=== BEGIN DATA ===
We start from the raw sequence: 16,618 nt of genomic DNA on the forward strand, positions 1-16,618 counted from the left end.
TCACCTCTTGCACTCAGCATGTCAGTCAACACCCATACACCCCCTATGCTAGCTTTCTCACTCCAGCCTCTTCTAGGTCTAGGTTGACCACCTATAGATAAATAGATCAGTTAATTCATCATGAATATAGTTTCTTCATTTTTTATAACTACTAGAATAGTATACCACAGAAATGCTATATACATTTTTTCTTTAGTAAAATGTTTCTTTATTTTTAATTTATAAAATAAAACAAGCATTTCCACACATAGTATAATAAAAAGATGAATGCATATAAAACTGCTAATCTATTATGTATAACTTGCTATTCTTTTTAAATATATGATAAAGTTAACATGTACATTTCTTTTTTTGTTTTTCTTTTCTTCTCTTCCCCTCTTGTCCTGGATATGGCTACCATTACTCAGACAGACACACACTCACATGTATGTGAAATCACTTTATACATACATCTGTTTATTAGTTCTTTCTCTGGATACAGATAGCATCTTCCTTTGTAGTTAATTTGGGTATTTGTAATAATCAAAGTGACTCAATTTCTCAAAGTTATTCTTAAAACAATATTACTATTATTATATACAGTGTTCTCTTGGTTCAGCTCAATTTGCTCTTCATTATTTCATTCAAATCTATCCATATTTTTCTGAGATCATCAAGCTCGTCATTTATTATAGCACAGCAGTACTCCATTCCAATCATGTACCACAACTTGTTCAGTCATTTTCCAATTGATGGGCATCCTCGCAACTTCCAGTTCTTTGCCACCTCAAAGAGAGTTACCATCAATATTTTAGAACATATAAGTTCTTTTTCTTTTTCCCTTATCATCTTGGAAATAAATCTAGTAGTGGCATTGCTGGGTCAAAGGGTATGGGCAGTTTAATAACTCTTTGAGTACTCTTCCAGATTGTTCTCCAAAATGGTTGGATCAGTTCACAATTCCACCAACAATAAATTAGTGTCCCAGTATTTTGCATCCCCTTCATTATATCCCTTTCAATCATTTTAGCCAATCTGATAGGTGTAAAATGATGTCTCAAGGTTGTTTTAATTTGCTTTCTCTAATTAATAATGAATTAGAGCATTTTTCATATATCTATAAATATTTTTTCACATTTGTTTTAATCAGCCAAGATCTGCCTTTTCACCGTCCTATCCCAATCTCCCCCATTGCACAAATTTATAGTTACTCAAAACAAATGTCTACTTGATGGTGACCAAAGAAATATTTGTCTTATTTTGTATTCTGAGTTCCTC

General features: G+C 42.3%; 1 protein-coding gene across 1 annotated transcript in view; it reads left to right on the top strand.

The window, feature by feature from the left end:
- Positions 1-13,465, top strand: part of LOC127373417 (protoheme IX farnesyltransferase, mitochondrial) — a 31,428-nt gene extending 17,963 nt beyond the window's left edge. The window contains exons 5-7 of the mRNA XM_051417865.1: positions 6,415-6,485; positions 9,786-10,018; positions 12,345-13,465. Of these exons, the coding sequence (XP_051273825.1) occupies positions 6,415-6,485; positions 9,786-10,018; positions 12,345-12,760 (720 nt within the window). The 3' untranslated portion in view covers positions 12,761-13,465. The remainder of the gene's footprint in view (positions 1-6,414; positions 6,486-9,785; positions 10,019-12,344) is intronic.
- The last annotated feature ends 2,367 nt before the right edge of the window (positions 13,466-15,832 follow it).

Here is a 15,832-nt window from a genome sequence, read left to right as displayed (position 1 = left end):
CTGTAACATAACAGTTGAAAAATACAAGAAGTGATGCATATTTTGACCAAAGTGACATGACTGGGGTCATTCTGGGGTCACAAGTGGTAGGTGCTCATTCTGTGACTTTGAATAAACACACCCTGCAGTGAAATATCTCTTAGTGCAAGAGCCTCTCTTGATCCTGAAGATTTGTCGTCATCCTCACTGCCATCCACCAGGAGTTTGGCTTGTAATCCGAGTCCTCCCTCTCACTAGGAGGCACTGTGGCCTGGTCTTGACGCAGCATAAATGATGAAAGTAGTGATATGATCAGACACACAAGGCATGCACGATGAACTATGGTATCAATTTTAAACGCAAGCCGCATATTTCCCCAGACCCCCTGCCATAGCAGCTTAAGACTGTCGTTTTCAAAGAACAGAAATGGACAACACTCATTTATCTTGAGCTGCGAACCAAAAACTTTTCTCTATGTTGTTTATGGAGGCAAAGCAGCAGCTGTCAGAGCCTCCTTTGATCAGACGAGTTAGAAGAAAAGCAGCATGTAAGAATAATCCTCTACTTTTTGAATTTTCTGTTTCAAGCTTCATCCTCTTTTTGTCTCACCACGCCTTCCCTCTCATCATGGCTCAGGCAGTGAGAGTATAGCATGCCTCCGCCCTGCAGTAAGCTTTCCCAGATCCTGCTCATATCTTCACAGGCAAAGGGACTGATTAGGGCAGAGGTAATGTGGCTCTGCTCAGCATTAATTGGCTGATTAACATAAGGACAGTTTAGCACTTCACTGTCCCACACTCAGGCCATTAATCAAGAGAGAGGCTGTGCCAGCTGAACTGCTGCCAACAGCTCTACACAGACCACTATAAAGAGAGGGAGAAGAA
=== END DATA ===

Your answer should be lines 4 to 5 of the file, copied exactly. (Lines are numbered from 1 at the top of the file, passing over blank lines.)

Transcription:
The window, feature by feature from the left end:
- Positions 1-13,465, top strand: part of LOC127373417 (protoheme IX farnesyltransferase, mitochondrial) — a 31,428-nt gene extending 17,963 nt beyond the window's left edge. The window contains exons 5-7 of the mRNA XM_051417865.1: positions 6,415-6,485; positions 9,786-10,018; positions 12,345-13,465. Of these exons, the coding sequence (XP_051273825.1) occupies positions 6,415-6,485; positions 9,786-10,018; positions 12,345-12,760 (720 nt within the window). The 3' untranslated portion in view covers positions 12,761-13,465. The remainder of the gene's footprint in view (positions 1-6,414; positions 6,486-9,785; positions 10,019-12,344) is intronic.